I’m not quite ready to stake any big bets on it, but my ed tech radar is feeling like we are getting more blips about open education / open content / open learning… There is the grand experiment of Siemens and Downes on a Massively Open Online Course (acronym alert! MOOC) with their now running Connectivism and Connective Knowledge Course.

If one goes beyond (what is to be a bit too much) over analysis, what I think ought to stand out what a fabulous effort this is to pry open the traditional course model. It’s not the first nor the last, but getting alot of participation.

It’s not just MIT, okay? But hey, without their brave effort to go the OCW route, none of this might be happening. I am eager to dig a bit into the new new Carnegie Commons book on Open Up Education, itself sensibly being made available in an open format (catch Gardner’s take on its launch).

There are lots of good things to rummage in the Open Education Resources site and the OER Hnadbook out just a few weeks ago. There is serious action going on in Opensource Textbooks.

A true pioneer and making great strides is David Wiley- follow the long comment trail on his recent posts on Open Accreditation

The links could go on and on, an dits easy for my to go link crazy.

This all started because on one of the many bus/train/plane rides I have done in the last three weeks, I listened to a podcast of a short talk by Mark Pesce for an ICT Roundtable for the New South Wales TAFE system on Collisions & Smash Repairs Mark Pesce. If you have been tracking this awhile, there is not much “new”, but I really latched on to some phraseology he used.

He calls for educators to Share Everything:

There’s a new rule for how economies of information work in the 21st century… the more something is shared, the more valuable it becomes. Information is no longer an economy of scarcity, it is an economy of hyper-abundance. Therefore, the resources that are shared the most widely… extend the value of the environment.

And even better, when citing why the pioneers started “giving away” the content of a $40k per year education (which is not really what is happening):

The value of an education is not being able to watch a lecture on a screen- its the moment of transference that takes place when you have a competent instructor in an embodied way with a student who is actually physically present. But sharing this information, actually extends the value of that embodied education.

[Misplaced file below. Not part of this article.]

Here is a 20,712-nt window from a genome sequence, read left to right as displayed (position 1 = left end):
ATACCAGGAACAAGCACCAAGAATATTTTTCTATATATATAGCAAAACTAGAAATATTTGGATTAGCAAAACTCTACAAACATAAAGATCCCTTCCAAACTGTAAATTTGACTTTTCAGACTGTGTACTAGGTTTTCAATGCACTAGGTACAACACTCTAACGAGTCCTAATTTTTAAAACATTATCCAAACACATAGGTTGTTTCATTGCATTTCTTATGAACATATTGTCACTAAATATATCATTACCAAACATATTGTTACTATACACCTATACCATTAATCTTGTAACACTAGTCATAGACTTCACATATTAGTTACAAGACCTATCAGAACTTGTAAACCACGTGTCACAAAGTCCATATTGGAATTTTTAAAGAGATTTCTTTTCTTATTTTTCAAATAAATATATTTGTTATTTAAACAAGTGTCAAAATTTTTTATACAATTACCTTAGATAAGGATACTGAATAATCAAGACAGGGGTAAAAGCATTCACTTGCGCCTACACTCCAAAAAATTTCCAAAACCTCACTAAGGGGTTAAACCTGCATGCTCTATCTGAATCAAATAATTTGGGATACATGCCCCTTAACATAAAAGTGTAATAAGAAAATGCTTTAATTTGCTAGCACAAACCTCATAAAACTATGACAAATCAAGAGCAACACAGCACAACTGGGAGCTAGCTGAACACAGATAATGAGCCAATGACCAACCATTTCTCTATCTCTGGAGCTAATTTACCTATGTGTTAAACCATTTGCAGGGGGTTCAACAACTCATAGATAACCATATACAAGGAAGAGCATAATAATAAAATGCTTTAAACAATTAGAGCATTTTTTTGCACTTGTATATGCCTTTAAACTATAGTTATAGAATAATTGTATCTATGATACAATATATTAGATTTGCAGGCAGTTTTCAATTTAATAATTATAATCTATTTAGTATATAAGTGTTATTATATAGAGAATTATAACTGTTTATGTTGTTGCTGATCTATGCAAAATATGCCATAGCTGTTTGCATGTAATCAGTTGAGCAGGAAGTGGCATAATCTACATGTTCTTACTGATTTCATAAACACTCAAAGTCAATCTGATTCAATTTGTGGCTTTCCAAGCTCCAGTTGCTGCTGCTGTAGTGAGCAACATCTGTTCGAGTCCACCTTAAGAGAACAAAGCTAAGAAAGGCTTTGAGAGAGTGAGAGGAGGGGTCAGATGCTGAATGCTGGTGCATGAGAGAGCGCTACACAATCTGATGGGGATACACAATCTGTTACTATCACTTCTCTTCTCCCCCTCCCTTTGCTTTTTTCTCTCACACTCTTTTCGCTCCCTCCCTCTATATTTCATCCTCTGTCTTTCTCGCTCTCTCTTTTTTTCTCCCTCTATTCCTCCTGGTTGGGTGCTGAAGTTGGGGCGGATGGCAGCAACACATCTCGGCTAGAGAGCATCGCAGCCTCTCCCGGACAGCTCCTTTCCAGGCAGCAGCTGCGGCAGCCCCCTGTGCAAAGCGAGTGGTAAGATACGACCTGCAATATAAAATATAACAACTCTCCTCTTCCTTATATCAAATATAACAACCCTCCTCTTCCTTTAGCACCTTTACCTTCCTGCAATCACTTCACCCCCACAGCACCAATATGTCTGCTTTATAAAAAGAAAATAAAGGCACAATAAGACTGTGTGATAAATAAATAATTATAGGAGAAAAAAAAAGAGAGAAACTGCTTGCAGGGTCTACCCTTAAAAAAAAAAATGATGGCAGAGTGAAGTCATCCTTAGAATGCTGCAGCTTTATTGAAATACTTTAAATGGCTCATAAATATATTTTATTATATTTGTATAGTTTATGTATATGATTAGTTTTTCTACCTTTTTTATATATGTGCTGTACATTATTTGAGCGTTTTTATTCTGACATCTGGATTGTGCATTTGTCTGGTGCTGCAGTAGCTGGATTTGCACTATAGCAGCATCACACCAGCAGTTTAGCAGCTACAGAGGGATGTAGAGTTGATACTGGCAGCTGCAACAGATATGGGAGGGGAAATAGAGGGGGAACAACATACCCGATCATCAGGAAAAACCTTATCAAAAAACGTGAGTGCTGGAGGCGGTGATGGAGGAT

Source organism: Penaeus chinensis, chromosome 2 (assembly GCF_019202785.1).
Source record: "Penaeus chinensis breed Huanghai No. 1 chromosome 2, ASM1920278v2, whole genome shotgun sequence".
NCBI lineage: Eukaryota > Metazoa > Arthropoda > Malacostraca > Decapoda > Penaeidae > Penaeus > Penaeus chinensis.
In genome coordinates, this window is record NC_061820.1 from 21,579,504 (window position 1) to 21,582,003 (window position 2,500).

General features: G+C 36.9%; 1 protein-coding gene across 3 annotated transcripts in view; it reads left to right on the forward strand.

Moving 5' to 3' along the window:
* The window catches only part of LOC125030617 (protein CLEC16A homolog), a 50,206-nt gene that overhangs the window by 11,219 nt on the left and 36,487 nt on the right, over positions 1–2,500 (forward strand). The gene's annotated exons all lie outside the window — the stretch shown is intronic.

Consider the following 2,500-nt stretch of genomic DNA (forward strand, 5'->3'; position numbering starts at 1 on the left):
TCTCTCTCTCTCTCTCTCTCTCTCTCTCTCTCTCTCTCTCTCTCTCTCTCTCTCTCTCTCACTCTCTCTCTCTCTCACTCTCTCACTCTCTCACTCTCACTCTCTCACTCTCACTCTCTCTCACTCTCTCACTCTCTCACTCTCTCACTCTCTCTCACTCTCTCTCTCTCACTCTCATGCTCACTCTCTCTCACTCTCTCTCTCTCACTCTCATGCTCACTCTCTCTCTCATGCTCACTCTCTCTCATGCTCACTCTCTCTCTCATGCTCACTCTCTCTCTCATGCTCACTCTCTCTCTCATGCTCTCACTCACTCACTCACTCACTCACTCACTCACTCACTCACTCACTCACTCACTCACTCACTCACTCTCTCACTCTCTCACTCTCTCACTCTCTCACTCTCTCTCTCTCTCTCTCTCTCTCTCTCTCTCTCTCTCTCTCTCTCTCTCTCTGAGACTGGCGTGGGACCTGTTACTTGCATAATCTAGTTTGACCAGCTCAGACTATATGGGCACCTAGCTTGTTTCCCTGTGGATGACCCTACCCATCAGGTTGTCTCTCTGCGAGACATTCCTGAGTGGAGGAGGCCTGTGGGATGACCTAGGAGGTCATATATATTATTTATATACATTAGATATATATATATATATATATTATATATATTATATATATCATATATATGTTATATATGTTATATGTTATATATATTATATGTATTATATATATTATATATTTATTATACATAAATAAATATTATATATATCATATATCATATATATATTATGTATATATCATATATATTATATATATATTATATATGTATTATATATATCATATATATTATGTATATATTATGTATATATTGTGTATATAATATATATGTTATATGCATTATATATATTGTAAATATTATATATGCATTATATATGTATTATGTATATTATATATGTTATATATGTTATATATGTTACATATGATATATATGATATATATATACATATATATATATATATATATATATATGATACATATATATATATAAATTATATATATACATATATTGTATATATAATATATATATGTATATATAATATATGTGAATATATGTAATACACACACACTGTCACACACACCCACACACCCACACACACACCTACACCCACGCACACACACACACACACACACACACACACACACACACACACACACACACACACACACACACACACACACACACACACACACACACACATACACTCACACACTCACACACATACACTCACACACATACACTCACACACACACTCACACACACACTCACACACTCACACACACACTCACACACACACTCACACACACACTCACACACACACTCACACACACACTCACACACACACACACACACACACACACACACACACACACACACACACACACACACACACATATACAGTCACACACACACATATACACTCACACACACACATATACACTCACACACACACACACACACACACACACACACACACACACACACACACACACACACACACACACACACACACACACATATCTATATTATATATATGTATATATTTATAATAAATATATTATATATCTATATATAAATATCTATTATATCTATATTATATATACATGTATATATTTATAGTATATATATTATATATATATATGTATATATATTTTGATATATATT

So what do you think? Is there a tipping point looming for Open Education / Content/ Learning / ________? Got some stuff to share on this? Play delicious tag with openuped

The post "Open is in the air" was originally pulled like taffy through a needle's eye at CogDogBlog (http://cogdogblog.com/2008/10/open/) on October 4, 2008.

1 Comment

  • Mike Caulfield ocwblog.org

    I’ve been noticing this as well, this recent uptick. It seems to me that a lot of people that have spent a lot of time looking at what an ideal education might look like (including me) have come to the conclusion that the sheer plod of getting open education widely understood and adopted is crucial to unleashing the innovation in course design that we know can happen (“course design” is maybe even the wrong word there, who says these things will be courses?)

    For me, part of the realization I had while working on my school’s academic technology plan was how crucial the openness was to understanding all that collaborative learning 2.0 edupunk jazz. Basically, people that work in closed systems have no understanding of any of this. They can’t — because all that stuff, from social bookmarking to twitter assumes an open system.

    I’d filed that away as an anti-LMS rant — but “anti” rants are just that — they don’t motivate or inspire the general public. When I read Kelty’s Two Bits, it kind of came together for me. The foundation of all of this is sharable, hackable content. I’d always known that that was one of many things I supported, but it came to me that everything else I believed in I understood because my professional domain had been a shareable & hackable world — and until others were brought into that domain they simply couldn’t understand what the fuss was about. We were selling bread-slicers to people that had never seen bread.

    Anyway — as luck would have it the OCWC advertised a position just as these thoughts were solidifying — so here I am working for the Consortium (why does that always sound so John Grisham?) and maybe this sounds marketing-esque but it’s very heartfelt — I think what we are seeing among edubloggers is a recognition if we get people bread the bread-slicer is going to make a lot more sense? At least that’s where I’ve ended up…

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